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Abstract

When confronted with a problem, have you ever stopped and asked “why” five times? If you do not ask the right question, you will not get the right answer. The Five Whys is a simple question-asking technique that explores the cause-and-effect relationships underlying problems.
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e Five Whys Technique
Olivier Serrat
Asian Development Bank
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e Five Whys Technique
Abstract
{Excerpt} When confronted with a problem, have you ever stopped and asked “why” ve times? If you do not
ask the right question, you will not get the right answer. e Five Whys is a simple question asking technique
that explores the cause-and-eect relationships underlying problems.
For every eect there is a cause. But the results chain between the two is fairly long and becomes ner as one
moves from inputs to activities, outputs, outcome, and impact. In results-based management, the degree of
control one enjoys decreases higher up the chain and the challenge of monitoring and evaluating
correspondingly increases. In due course, when a problem appears, the temptation is strong to blame others or
external events. Yet, the root cause of problems oen lies closer to home.
Keywords
Asian Development Bank, ADB, poverty, economic growth, sustainability, development
Comments
Suggested Citation
Serrat, O. (2010). e ve ways technique. Washington, DC: Asian Development Bank.
Required Publisher's Statement
ADB encourages printing or copying information exclusively for personal and noncommercial use with
proper acknowledgment of ADB.
is article is available at DigitalCommons@ILR: hp://digitalcommons.ilr.cornell.edu/intl/198
February 2009 | 30
Knowledge
Solutions
When confronted
with a problem, have
you ever stopped
and asked “why”
ve times? If you
do not ask the right
question, you will not
get the right answer.
The Five Whys is
a simple question-
asking technique
that explores the
cause-and-effect
relationships
underlying problems.
The Five Whys
Technique
by Olivier Serrat
Rationale
For every effect there is a cause. But the results chain be-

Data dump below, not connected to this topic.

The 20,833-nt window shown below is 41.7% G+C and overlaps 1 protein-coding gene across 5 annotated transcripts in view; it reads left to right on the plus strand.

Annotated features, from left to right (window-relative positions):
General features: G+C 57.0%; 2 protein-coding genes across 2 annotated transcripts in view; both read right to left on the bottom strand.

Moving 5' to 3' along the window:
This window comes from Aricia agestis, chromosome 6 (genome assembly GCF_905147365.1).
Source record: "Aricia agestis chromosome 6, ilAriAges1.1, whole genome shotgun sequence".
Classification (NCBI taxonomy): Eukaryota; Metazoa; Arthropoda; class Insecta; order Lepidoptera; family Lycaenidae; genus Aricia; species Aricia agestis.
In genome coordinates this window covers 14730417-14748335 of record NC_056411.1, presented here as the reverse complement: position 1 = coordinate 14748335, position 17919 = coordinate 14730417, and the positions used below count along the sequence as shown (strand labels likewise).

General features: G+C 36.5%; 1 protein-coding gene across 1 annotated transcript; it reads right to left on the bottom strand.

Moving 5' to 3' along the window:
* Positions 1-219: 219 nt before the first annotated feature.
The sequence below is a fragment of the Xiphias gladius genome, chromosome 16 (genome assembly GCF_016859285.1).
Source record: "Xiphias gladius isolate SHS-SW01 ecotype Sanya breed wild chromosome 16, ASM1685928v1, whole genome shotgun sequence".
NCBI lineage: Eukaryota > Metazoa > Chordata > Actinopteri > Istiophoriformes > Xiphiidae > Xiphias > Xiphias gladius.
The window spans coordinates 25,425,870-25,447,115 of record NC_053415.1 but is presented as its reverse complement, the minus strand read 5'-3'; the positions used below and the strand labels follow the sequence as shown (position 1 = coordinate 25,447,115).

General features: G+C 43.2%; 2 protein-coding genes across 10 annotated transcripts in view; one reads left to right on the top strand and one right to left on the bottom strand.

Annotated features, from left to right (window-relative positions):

tween the two is fairly long and becomes ner as one moves
from inputs to activities, outputs, outcome, and impact.1 In
results-based management,2 the degree of control one enjoys
decreases higher up the chain and the challenge of monitor-
ing and evaluating correspondingly increases.
In due course, when a problem appears, the temptation is
strong to blame others or external events. Yet, the root cause
of problems often lies closer to home.
The Five Whys Technique
When looking to solve a problem, it helps to begin at the end result, reect on what caused
that, and question the answer ve times.3 This elementary and often effective approach to
problem solving promotes deep thinking through questioning, and can be adapted quickly
and applied to most problems.4 Most obviously and directly, the Five Whys technique
relates to the principle of systematic problem-solving: without the intent of the principle,
the technique can only be a shell of the process. Hence, there are three key elements to ef-
fective use of the Five Whys technique: (i) accurate and complete statements of problems,5
(ii) complete honesty in answering the questions, (iii) the determination to get to the bot-
1 Inputs, activities, and outputs are within the direct control of an intervention’s management. An outcome is
what an intervention can be expected to achieve and be accountable for. An impact is what an intervention is
expected to contribute to.
2 Results-based management is a life-cycle management philosophy and approach that emphasizes results in